Monday, March 19, 2012

Arizona graded as below average in the area of legislative integrity? Color me as not shocked.

From a story in the Arizona Daily Star, written by Wayne Parry of the AP -

State governments lack transparency and accountability to citizens, and remain at high risk for corruption, according to a new study of all 50 statehouses.

Not a single state received an A in the State Integrity Investigation ranking, a product of the Center for Public Integrity, Public Radio International and Global Integrity.

Arizona received a D-plus.

The actual study is available here, but the upshot is that grades were issued in a number of sub-areas, and combined into an overall grade, and that the areas with the highest grades were those that have the least legislative influence.  The report card -



















Yes, you read that report card correctly.  The only "A" grade is in an area that the lege has no real control over, redistricting, an area that the voters kicked the lege out of more than a decade ago when it created the Arizona Independent Redistricting Commission (AIRC).

And the lege has been trying to usurp the AIRC and the will of the voters ever since.

...In a bit of (apparently) fortuitous timing, at the same time this report on legislative integrity is making the rounds, so is the story of how Sen. Frank "Don't Make Me Mad" Antenori had his driver's license suspended by a Pima County justice court but MVD (Motor Vehicle Division) claims that it never was notified and therefore hasn't actually suspended Antenori's license.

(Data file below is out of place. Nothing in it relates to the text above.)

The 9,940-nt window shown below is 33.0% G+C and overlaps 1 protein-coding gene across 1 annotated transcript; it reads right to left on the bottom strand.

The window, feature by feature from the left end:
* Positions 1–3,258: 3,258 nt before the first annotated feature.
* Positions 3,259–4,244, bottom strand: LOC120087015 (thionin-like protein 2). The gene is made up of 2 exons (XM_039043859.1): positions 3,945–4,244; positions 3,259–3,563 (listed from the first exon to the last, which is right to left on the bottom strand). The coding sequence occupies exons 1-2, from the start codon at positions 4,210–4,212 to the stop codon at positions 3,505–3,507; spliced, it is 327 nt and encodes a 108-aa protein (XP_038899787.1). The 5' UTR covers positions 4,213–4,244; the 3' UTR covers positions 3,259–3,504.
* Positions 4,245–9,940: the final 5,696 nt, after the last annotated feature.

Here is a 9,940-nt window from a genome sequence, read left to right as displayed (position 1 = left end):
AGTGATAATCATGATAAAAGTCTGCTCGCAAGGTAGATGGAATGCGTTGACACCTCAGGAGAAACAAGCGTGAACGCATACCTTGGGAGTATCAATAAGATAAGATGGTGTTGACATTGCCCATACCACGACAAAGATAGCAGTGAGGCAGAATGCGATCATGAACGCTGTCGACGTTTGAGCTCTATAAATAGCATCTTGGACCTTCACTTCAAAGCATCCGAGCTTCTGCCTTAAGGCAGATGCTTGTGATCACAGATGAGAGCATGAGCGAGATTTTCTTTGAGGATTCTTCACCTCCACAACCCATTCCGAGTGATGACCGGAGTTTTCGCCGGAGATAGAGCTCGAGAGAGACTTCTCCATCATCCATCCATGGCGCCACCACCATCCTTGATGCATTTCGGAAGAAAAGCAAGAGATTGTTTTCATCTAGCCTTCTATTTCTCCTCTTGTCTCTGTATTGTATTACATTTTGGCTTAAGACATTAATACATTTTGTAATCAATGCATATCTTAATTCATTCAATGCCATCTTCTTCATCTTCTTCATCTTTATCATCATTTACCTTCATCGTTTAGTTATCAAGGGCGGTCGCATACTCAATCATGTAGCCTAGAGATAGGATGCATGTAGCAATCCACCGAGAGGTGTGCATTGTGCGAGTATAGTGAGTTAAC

Not saying there is anything untoward going on here, but MVD's HQ is a short golf shot away from the Senate building, and there have been occasions in the past when political influence swayed the way that MVD did its job...

2 comments:

Ted McLaughlin said...

Texas also scored a 68% (D+) and tied Arizona with ranking 27th. Frankly, I'm shocked that both Texas and Arizona didn't get an F.

cpmaz said...

It's a sad commentary when as bad as AZ and TX are, there are states that are worse.

I would be interested to know how many of the states' individual "good" areas (graded B or better) are areas that are out of the control of the legislature and other elected officials.

In AZ, two of the areas that we did well in (redistricting, judiciary) are protected by language in the AZ Constitution.

And the lege is constantly coming up with proposals for "improving" those areas...their idea of improvement being more legislative control.